A couple of weeks ago, I attended a large dinner gathering in South Boston. Over the course of the evening, eight women—diverse in terms of race, ethnicity, age, and dreams—picked up a microphone to talk about the progress they had made in meeting their career goals. Every woman but one had a child by her side as she spoke.
Some of the kids held their mom’s hand and stared soberly at the crowd. Some fussed continuously. A couple crawled up their moms’ legs to be held and were given a quick turn at the microphone. The children were endearing, distracting, and, according to their mothers, vital to their career advancement. One mom told the audience that her daughter couldn’t be there that evening. She asked that we be especially supportive, to make up for the absence of her main inspiration. Everybody clapped and cheered her on.
A bedrock assumption in Nancy Hirschmann’s thesis—as it is in most care scholarship and debate—is that women have distinct choices regarding their career and care lives, as penalizing as those choices often prove to be. Most work/family and care scholars acknowledge that low-income mothers face conditions different from those faced by professional and upper-income women, but the significance of this difference often drops from their analyses and from policy efforts as well. When rare care-work legislation comes about, such as the Family Medical Leave Act, disparate class access (for example, working-class families cannot afford the twelve-week pay hiatus it offers) is accepted as unfortunate but politically unavoidable.
Over the last 25 years the greatest job growth in the United States has been in female-dominated jobs such as in the services, retail, administrative assistance, and care-work sectors. In other words, at the bottom of the wage distribution. Women have made gains in pay parity, yet many millions work in jobs that never saw the protection of unions and are the hardest hit by an eroded minimum wage. These are also the jobs that tend to have inflexible, irregular schedules that disrupt family life.
As low-end jobs surged, the only opt-out avenue available to the lowest-income mothers—the vilified welfare option—was gutted. Archival data document that most low-wage mothers, despite being routinely characterized as non-workers, tacked between jobs and public assistance based on family needs.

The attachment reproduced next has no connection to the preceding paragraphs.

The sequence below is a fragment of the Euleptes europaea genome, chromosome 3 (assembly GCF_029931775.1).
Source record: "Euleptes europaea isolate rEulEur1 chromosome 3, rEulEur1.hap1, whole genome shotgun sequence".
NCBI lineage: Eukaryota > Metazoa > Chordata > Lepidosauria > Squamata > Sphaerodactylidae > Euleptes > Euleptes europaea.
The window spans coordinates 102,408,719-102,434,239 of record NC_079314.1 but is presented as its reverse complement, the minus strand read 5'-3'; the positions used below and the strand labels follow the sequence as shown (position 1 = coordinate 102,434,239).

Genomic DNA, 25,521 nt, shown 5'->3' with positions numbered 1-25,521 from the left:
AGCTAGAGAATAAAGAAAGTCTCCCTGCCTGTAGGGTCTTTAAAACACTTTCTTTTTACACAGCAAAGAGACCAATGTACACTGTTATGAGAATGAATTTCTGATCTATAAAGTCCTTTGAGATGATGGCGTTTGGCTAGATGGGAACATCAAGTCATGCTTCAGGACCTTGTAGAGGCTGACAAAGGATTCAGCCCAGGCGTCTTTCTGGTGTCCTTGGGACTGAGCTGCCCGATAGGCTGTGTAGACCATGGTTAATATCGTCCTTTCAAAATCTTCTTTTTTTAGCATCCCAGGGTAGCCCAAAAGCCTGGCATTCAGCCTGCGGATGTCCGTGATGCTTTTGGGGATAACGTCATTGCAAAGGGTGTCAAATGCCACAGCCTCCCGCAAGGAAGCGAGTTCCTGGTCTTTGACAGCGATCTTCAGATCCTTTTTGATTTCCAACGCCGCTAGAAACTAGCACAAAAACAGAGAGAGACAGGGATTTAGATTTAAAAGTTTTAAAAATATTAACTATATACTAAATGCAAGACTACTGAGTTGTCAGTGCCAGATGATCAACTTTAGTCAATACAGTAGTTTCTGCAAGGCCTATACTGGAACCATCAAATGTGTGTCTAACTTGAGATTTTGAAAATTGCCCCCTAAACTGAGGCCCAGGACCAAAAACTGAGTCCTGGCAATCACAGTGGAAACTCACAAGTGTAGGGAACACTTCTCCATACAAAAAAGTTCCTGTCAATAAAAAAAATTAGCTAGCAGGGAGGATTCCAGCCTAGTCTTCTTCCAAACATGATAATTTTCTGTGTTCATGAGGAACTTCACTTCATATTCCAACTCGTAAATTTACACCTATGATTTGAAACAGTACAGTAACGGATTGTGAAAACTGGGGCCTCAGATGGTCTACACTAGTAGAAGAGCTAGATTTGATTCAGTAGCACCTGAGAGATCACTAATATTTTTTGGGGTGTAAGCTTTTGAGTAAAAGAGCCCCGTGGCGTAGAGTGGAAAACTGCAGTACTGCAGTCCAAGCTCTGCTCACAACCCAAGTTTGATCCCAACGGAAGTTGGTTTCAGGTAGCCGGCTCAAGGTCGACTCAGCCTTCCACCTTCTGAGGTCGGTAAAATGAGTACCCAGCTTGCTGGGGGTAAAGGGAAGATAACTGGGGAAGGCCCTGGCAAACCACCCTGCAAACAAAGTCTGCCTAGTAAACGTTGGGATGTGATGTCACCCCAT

Today, however, millions of working mothers cannot step away from jobs, sometimes even to take a child’s phone call. They do not have the flexibility, benefits, job security, wages, career potential, or safety net—public or private—to opt out, even temporarily.
Single mothers live a life far removed from those of Hirschmann’s dual-career couples negotiating career and care commitments. And their ranks are increasing. Forty percent of all births in the United States are non-marital, a rate that has grown for lower-income families as parenting-age fathers have lost (or among men of color, never had) access to sustainable blue-collar work. Research on employment and wage effects on families has long revealed that male unemployment reduces marriage rates, increases divorce rates, and disaffiliates men from daily roles in family life.
Single moms already know what happens when they “care less,” as Hirschmann advises. When the low-wage labor market demands that they put jobs first and ignore family needs even though they cannot afford paid childcare, their children often are left to care for themselves. Even more challenging to Hirschmann’s missive is research revealing that children—usually girls—may be the most available and reliable care substitutes for many working-class mothers.
It should not be surprising then that working-class women tell different stories about care work, ones that have little to do with gender expectations or equality. They talk about efforts to put children first in a society that consistently has demonstrated that children of color and low-income children are expendable. Listen to mothers in African-American, Latino, recent-immigrant families, and now in many white working-class families too: you will hear women talk about doing care as a kind of resistance in a context of deep economic disparity.
While many working-class mothers seek college and career, they seldom describe professional goals as distinct from family goals, their children’s needs and dreams. In higher-income society, life stages can be separate spheres: education, career, and family. But in working-class America these worlds have always spilled into one another.
The collective—not individual—purpose depicted in working-class mother’s narratives may signify their failure in a society driven by self-interest. But it may also provide a valuable counter-narrative deserving of more discussion. Regardless, these millions of mothers and the families they uphold should not be missing from Hirschmann’s framework of care and choice.
A few weeks ago those moms in South Boston spoke of hard-won accomplishments and goals for the future while holding children in their arms, a spontaneous demonstration of the place of care work in their lives. As the mom who stood alone suggested, caring about others is a vital part of a good life, even if you have to carry those others sometimes; even if they slow you down on your way.